A few months ago we looked at the reference design products from ATI (X800XTPE) and Nvidia (6800 Ultra), both cards proved to be very fast and were capable of excellent image quality. It’s taken a while for both to make it to market in volume however now those cards have started to appear we have the opportunity to look at some retail products and see how they fair. The first card we have in this article is the Gainward CoolFX 6800 Ultra. Gainward cards have always been of a high quality and even higher performance compared to other brands of Geforce products, the Gainward 5900XT is a prime example of this so we had high hopes going into the review of how the CoolFX would perform. Our second product is Connect3D’s X800 XT PE, the first Connect3D product we have looked at on Driverheaven however not the first I’ve used. My previous experience with Connect3D products has been good; the 9700non pro I once owned was an excellent performer and modded nicely to pro speeds.
As this is the second time we’ve looked at the X800 and 6800 products we’re going to mix it up a little in terms of the benchmark settings we use. In the previous article we looked at 1024x768, 1280x960(or 1024) and 1600x1200 followed by 1600x1200 and 4xaa 16xaf. This time we’re going to look at the higher resolutions only and throw in more AA/AF settings such as 2aa/2af and 4aa no-af to give a wider idea of how each card performs under different settings.
As you can see from the above picture the CoolFX is no ordinary video card. This is Gainwards flagship model which comes equipped with an Innovatek water-cooling system. The card itself is currently following the Nvidia reference design however we’d imagine it wont be long before it moves to the nicer Gainward red PCB. Because it’s the reference design we have the usual 2 DVI outputs and the requirement for 2 Molex connectors. The memory on the CoolFX is Samsung 1.6ns ddr3 rated to 600 MHz. Because this is a gainward product we expect it to be clocked faster than the normal Ultras you buy from other manufacturers and Gainward don’t disappoint, the CoolFX is automatically set to 450/1200 when Expert tool is installed which is 50mhz core and 100mhz memory over the reference spec.
In comparison to the reference design the CoolFX is similar in size though doesn’t extent as far over the PCI slots.
Included with the card are al the components you need to get your water-cooling up and running, 2 instruction booklets (English and German) the 6800 manual a driver/software disk (61.21 + Expert tool) and the various s-video cables
In most reviews this section gets a “yeah, it plugged in and went...no probs” however the product we’re looking at here is a little more complex than your average video card so many people would expect things to be a lot harder. Having used water-cooling before I was quite happy to batter in to the installation and it was easy, other than cutting the pipe to the desired length and tightening a few screws there were no tools required. The connectors are push fit which are then tightened by hand and to be honest there isn’t much more to it.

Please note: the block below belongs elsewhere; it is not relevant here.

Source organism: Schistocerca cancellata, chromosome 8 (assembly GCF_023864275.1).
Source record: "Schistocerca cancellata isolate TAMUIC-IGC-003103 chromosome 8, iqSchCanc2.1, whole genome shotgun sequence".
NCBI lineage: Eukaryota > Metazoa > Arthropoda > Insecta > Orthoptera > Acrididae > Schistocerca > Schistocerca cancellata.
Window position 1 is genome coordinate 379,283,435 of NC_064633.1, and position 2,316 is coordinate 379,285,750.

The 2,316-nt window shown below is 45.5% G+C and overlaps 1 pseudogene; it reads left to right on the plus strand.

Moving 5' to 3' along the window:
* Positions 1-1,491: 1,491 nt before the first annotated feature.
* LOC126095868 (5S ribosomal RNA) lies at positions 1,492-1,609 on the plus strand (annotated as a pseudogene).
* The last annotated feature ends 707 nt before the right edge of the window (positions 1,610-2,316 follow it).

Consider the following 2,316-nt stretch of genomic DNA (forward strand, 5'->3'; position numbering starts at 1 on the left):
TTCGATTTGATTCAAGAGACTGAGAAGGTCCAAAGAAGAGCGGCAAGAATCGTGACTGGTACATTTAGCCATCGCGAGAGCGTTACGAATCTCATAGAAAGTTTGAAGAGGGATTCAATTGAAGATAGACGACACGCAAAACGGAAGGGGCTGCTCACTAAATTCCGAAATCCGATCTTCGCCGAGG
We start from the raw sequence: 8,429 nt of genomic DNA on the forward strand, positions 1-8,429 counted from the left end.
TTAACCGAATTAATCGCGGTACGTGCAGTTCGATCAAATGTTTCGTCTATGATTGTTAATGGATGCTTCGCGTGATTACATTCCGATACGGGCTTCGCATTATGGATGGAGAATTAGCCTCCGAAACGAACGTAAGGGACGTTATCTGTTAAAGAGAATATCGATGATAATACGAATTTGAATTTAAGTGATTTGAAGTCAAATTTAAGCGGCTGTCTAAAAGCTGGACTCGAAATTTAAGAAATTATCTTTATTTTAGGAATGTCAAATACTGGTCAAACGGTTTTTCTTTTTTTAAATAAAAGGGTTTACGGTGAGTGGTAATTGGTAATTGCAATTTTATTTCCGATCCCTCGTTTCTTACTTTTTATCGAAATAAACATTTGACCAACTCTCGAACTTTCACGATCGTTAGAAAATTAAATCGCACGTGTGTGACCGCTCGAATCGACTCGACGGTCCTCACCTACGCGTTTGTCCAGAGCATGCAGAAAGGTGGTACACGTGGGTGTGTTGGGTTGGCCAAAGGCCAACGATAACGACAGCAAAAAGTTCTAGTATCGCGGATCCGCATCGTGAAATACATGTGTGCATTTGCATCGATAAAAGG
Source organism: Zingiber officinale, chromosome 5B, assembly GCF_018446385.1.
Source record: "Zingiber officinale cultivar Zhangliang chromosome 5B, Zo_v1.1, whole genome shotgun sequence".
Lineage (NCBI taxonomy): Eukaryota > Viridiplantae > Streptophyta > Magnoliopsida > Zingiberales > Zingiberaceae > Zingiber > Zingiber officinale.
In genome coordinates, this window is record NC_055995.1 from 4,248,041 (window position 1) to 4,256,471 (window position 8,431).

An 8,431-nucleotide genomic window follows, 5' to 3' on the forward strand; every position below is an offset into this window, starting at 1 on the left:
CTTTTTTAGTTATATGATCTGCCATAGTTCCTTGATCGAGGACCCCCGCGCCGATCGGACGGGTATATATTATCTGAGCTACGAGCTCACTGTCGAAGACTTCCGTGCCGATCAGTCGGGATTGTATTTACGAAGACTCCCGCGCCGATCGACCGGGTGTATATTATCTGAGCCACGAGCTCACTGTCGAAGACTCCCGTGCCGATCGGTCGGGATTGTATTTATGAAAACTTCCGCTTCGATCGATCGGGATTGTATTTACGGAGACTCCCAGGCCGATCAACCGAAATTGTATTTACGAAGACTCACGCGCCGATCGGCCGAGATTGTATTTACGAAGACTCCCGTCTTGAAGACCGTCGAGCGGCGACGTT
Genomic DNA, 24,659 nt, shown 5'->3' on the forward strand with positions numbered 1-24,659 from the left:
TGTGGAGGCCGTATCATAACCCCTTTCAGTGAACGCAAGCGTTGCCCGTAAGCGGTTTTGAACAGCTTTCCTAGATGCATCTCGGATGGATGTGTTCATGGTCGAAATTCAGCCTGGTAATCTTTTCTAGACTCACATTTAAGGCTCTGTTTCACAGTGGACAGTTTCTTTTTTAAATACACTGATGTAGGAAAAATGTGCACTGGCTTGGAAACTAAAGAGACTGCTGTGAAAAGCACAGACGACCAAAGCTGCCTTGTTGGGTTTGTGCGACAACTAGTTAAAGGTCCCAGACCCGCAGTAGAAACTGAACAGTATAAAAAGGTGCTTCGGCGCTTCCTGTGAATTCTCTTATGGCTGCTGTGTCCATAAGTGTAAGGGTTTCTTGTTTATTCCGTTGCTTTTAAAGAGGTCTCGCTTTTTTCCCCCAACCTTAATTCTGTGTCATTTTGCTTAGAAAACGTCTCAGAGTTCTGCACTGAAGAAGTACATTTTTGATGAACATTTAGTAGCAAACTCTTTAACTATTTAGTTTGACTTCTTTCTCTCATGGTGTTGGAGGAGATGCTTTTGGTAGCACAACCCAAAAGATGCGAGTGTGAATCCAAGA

In more detail, the first step was to install the card in the AGP slot, a lot of the time AGP cards are relatively lightweight and I don’t have a problem with not screwing them in however the CoolFX is a heavy beast and you’ll want to make sure that you secure it properly. As this was a review sample I didn’t go as far as to install the radiator and pump in my case however this would be advisable for normal usage, its more tidy and can reduce noise in the room. Following the install of the AGP card I assembled the pump/reservoir and then radiator/fan and connected them up in sequence. There were some interesting comparisons to be made to the Asetek water-cooling I recently reviewed. Firstly the Eheim pump used in this kit is much quieter than the Asetek pump, when running you really wouldn’t know it was there. Power connectors were also a lot more convenient in the CoolFX unit than the Asetek. The pump is run of a single Molex compared to a pass-through to the mains in the Asetek design and the Papst fan runs of the normal 3 pin fan connector rather than a breakout box with Asetek. I connected our CoolFX radiator fan through the A8V case fan connector on the motherboard and it functioned absolutely fine. Overall I feel the Innovatek/Gainward solution, whilst not as powerful as the Asetek, is an easier product to install as far as water cooling goes. Our only criticism is that the reservoir in this kit looks a bit plasticy and not as cool as the rest of the system.
Once the system was set up it was time to add
the water. Gainward provide a plentiful supply of anti-algae liquid
to add to your water and the system takes about 1 litre to fill.
There you have it, it’s as simple as that. Having installed
the system I then turned to the instructions and checked them
out. Gainward have done a good job of describing each step in
detail with pictures where required. As long as you have an ounce
of common sense you’ll be able to install the unit using
them, just take your time and double/triple check your connections.
Next: Connect3D X800XT PE